Just to the west of mainland Greece, the Ionian Islands have an air of the mysterious etched into their rugged mountains, patchwork farmland, shimmering olive groves, and pristine beaches, all surrounded by an endless expanse of green or blue sea. Covetous invaders have conquered and re-conquered these isles: Venetians, British, French, and Russians have all left cultural and architectural fingerprints behind. Today the islands are a favorite among Western Europeans and ferry-hopping backpackers heading to Italy. Multicultural for millennia, each of the Ionian Islands possesses a unique identity and singular beauty.
Homer first sang Corfu's praise, writing of its "honied fig," "unctuous olive: and "boisterous waves"; since then, Goethe, Wilde, the Durrell brothers, Sisley, and Lear have all thrown in their two cents about Corfu's perfection. Handed down from the Franks to the Venetians to the British to today's tourist hordes, Corfu (also called Kerkyra) has captivated them all. As in most of Greece's beautiful places, those who stray from the beaten path encounter unspoiled, uncrowded beaches. Try the less frenetic resorts at Pelekas, Kalami, or Agios Stefanos, or make Corfu Town your daytripping base. Even party-central Corfu holds hidden mountain villages and traditional coastal towns, where olive groves blanket the hills and you can hear the leaves rustle in the absence of rumbling tour buses.
Thucydides reports that Lefkada was part of the mainland until 427 BC, when the inhabitants dug a canal and made their home an island. A modern bridge now con¬nects Lefkada to the mainland, just 50m away; it only recently replaced an archaic chain-operated ferry built by Emperor Augustus. Modern Lefkadians are devoted to the business of tourism. Souvenir shops and overpriced restaurants abound, especially in Nidri, which is mostly composed of tourist traps and a profusion of liquor stores. Still, miles of white-sand beaches and astonishing natural beauty remain; with a little effort, you can skirt the patches of tacky tourism and find the island's unspoiled secrets.
The least touristed and perhaps the most beautiful of the Ionian Islands, Ithaka retains a close-knit feel and is happily Greek amid heavily-touristed neighbors. Those who discover Ithaka delight in the island's undeveloped pebbled beaches, rocky hillsides and terraced olive groves. Tiny villages packed with colorful homes surround the many natural harbors on the island, where the ambling pace of local life creates a much more relaxing and quiet atmosphere than that found on nearby Kephalonia or Lefkada. Ithaka was the kingdom that Odysseus left behind to fight in the Trojan War (and to wander ten years on his way home). His wife Penelope faithfully waited 20 years for his return here, while crowds of suitors pressed for her hand-and Odysseus's kingdom. A glimpse of one of the isle's sparkling azure bays from the winding mountain roads makes it clear what all the fuss was about.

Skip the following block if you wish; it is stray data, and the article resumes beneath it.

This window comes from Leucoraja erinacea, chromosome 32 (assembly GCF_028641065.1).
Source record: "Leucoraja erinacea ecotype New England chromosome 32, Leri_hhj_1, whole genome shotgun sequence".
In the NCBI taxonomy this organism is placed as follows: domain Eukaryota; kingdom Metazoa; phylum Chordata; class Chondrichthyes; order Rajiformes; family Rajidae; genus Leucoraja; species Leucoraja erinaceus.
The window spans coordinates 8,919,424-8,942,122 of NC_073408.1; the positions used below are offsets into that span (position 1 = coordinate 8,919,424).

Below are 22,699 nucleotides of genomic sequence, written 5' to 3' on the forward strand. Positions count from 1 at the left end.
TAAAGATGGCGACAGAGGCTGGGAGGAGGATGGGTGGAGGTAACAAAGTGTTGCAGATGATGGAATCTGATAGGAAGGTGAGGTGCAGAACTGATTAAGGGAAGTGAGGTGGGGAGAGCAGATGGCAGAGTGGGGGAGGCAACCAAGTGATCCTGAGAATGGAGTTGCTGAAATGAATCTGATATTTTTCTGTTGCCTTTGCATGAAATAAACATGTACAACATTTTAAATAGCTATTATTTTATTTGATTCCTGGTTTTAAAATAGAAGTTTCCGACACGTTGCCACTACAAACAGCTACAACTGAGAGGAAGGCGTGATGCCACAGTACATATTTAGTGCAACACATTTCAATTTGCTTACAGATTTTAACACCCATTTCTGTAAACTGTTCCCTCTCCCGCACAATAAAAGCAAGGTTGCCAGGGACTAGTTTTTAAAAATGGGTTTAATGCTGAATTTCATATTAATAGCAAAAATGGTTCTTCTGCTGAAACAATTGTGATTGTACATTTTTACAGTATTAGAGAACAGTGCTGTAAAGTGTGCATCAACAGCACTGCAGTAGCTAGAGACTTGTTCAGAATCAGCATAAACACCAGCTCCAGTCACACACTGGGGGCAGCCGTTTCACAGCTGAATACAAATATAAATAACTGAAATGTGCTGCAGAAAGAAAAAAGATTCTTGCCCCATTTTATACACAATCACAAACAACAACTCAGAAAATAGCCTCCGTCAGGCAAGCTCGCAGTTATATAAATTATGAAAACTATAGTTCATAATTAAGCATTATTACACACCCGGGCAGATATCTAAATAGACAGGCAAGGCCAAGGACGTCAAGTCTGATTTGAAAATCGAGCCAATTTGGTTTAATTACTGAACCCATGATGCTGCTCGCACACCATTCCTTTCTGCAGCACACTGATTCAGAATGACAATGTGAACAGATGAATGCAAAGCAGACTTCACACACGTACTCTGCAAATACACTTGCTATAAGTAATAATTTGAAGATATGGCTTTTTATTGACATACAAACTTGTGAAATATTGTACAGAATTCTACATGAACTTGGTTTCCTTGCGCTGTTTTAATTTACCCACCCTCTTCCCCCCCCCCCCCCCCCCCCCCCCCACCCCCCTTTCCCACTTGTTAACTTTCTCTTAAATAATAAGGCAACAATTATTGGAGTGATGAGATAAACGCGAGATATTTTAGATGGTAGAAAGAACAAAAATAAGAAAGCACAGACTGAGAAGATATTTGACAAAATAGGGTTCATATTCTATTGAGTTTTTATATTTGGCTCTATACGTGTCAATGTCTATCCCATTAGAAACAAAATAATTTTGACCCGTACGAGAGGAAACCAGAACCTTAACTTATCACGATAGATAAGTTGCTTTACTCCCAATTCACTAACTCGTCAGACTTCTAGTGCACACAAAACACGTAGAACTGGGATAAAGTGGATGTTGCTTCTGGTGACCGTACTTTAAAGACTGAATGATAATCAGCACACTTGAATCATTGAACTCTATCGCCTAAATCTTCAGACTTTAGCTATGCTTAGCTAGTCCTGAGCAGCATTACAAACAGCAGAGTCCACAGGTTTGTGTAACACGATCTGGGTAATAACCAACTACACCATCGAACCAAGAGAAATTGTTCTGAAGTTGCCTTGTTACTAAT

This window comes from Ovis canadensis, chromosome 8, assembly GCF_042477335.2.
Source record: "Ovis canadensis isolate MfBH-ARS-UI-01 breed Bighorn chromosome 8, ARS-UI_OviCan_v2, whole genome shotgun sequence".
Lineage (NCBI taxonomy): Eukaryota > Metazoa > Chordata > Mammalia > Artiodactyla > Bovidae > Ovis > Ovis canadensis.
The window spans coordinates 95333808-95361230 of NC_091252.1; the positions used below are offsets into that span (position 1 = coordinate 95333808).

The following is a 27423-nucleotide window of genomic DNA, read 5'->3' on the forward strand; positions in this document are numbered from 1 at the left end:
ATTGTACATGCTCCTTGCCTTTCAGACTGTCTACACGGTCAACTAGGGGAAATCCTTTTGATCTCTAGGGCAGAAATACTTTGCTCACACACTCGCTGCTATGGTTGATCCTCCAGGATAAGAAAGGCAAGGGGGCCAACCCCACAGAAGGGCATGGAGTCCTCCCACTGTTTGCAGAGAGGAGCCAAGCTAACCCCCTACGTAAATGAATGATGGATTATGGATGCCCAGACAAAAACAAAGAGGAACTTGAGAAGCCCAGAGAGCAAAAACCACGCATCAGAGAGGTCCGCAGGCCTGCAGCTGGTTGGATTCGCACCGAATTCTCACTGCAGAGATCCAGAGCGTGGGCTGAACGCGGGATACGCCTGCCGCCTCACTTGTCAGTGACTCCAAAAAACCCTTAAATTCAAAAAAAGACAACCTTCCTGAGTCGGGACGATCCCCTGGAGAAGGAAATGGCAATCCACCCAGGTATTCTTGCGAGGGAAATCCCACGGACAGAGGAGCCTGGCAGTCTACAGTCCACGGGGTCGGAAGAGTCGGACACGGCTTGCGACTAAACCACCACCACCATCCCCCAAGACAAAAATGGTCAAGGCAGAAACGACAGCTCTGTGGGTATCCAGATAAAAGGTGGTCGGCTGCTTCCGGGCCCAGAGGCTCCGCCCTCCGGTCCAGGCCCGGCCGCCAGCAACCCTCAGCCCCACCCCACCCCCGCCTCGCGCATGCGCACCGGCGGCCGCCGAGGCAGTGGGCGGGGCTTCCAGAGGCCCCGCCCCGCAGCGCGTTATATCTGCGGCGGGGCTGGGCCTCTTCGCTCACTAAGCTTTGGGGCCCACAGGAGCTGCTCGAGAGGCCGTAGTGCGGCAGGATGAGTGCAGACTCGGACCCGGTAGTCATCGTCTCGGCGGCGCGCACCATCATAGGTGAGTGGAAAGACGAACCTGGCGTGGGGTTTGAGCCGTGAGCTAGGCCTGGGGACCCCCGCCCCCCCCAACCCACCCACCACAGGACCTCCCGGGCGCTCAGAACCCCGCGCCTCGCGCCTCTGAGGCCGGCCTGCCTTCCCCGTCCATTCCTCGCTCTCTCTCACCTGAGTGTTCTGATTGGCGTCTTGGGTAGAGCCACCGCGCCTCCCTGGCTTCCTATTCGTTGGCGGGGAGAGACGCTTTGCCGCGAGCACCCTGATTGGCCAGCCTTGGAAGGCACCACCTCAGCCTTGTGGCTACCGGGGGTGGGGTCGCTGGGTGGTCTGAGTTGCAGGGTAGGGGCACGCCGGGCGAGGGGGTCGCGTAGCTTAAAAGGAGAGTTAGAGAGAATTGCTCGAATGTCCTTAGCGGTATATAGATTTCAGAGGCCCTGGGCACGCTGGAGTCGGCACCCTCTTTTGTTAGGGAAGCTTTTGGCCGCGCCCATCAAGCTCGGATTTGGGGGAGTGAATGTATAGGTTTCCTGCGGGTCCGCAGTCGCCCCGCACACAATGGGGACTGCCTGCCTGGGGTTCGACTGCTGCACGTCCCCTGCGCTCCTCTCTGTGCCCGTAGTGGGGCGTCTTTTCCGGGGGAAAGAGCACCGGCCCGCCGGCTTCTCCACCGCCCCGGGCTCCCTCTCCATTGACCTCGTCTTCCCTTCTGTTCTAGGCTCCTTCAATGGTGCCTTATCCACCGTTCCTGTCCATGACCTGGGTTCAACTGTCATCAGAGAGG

Massive mountains, subterranean lakes and rivers, caves, dense forests, and more than 250km of sand-and-pebble coastline make Kephalonia a nature lover's paradise. Its beauty has been fought over by the Byzantine, Frankish, Ottoman, Venetian, Napoleonic, and British Empires. During World War II, after Italy had abandoned the Axis, 9000 Italian soldiers occupying the island fought their exallies for seven days, as Germans invaded and killed all but 33 Italians. In 1953, a disastrous earthquake forced the island to rebuild, leaving only relatively undamaged Fiskardo with the Ionian pastel neoclassical look. Today, Kephalonia's beauty draws a diverse crowd, from the upscale yachting set to budget-conscious backpackers. Inconvenient bus schedules and a number of attractions make Kephalonia perfect for a longer stay.
The varied landscapes and seascapes of Zakynthos (also known as Zante) comprise an exceptionally subtle palette of colors-white cliffs rise from turquoise water, sun-bleached wheat waves in the shadow of evergreens, and magenta flowers frame the twisting streets. Known as the greenest of the Ionian Islands, Zakynthos is home to thousands of flower and plant species, some of them unique to the island. The island is also the home of a large population of loggerhead turtles, a source of pride to the islanders. Still, in Zakynthos Town or its neighboring beaches, you'll see the sweaty backs of other tourists more than the beauty of nature. Set out for the countryside to appreciate Zakynthos's natural sights, like its famous blue caves in the north. Those who venture there will understand why the Venetians christened it Fior di Levante-the flower of the east.